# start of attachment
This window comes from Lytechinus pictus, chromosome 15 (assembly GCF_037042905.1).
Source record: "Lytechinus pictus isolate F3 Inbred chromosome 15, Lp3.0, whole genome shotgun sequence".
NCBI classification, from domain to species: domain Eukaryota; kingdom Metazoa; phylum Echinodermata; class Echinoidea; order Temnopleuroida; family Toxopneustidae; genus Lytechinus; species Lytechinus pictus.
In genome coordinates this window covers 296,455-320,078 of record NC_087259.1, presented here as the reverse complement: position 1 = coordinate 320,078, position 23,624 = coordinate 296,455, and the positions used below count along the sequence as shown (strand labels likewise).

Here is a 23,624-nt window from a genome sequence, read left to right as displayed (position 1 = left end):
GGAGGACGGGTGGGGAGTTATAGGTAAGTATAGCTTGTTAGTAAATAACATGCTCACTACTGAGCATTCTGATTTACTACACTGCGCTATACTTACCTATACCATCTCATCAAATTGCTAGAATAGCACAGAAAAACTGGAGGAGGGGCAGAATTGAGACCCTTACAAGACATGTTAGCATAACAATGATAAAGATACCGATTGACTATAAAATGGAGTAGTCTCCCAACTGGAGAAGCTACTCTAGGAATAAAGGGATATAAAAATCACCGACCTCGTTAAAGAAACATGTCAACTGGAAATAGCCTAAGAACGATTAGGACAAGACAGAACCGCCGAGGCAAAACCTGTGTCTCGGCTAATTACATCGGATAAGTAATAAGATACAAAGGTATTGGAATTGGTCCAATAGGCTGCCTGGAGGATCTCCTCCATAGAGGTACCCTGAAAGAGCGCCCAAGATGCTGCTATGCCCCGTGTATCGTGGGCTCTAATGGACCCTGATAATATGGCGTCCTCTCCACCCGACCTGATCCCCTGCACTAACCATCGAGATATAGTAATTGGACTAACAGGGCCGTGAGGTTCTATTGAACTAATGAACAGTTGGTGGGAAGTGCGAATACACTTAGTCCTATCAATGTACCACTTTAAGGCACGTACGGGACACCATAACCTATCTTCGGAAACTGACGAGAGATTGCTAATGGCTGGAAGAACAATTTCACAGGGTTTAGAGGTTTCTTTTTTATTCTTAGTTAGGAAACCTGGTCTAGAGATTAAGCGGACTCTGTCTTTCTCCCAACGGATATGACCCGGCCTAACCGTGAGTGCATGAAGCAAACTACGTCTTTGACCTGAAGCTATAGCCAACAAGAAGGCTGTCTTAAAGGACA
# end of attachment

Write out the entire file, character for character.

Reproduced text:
This window comes from Lytechinus pictus, chromosome 15 (assembly GCF_037042905.1).
Source record: "Lytechinus pictus isolate F3 Inbred chromosome 15, Lp3.0, whole genome shotgun sequence".
NCBI classification, from domain to species: domain Eukaryota; kingdom Metazoa; phylum Echinodermata; class Echinoidea; order Temnopleuroida; family Toxopneustidae; genus Lytechinus; species Lytechinus pictus.
In genome coordinates this window covers 296,455-320,078 of record NC_087259.1, presented here as the reverse complement: position 1 = coordinate 320,078, position 23,624 = coordinate 296,455, and the positions used below count along the sequence as shown (strand labels likewise).

Here is a 23,624-nt window from a genome sequence, read left to right as displayed (position 1 = left end):
GGAGGACGGGTGGGGAGTTATAGGTAAGTATAGCTTGTTAGTAAATAACATGCTCACTACTGAGCATTCTGATTTACTACACTGCGCTATACTTACCTATACCATCTCATCAAATTGCTAGAATAGCACAGAAAAACTGGAGGAGGGGCAGAATTGAGACCCTTACAAGACATGTTAGCATAACAATGATAAAGATACCGATTGACTATAAAATGGAGTAGTCTCCCAACTGGAGAAGCTACTCTAGGAATAAAGGGATATAAAAATCACCGACCTCGTTAAAGAAACATGTCAACTGGAAATAGCCTAAGAACGATTAGGACAAGACAGAACCGCCGAGGCAAAACCTGTGTCTCGGCTAATTACATCGGATAAGTAATAAGATACAAAGGTATTGGAATTGGTCCAATAGGCTGCCTGGAGGATCTCCTCCATAGAGGTACCCTGAAAGAGCGCCCAAGATGCTGCTATGCCCCGTGTATCGTGGGCTCTAATGGACCCTGATAATATGGCGTCCTCTCCACCCGACCTGATCCCCTGCACTAACCATCGAGATATAGTAATTGGACTAACAGGGCCGTGAGGTTCTATTGAACTAATGAACAGTTGGTGGGAAGTGCGAATACACTTAGTCCTATCAATGTACCACTTTAAGGCACGTACGGGACACCATAACCTATCTTCGGAAACTGACGAGAGATTGCTAATGGCTGGAAGAACAATTTCACAGGGTTTAGAGGTTTCTTTTTTATTCTTAGTTAGGAAACCTGGTCTAGAGATTAAGCGGACTCTGTCTTTCTCCCAACGGATATGACCCGGCCTAACCGTGAGTGCATGAAGCAAACTACGTCTTTGACCTGAAGCTATAGCCAACAAGAAGGCTGTCTTAAAGGACA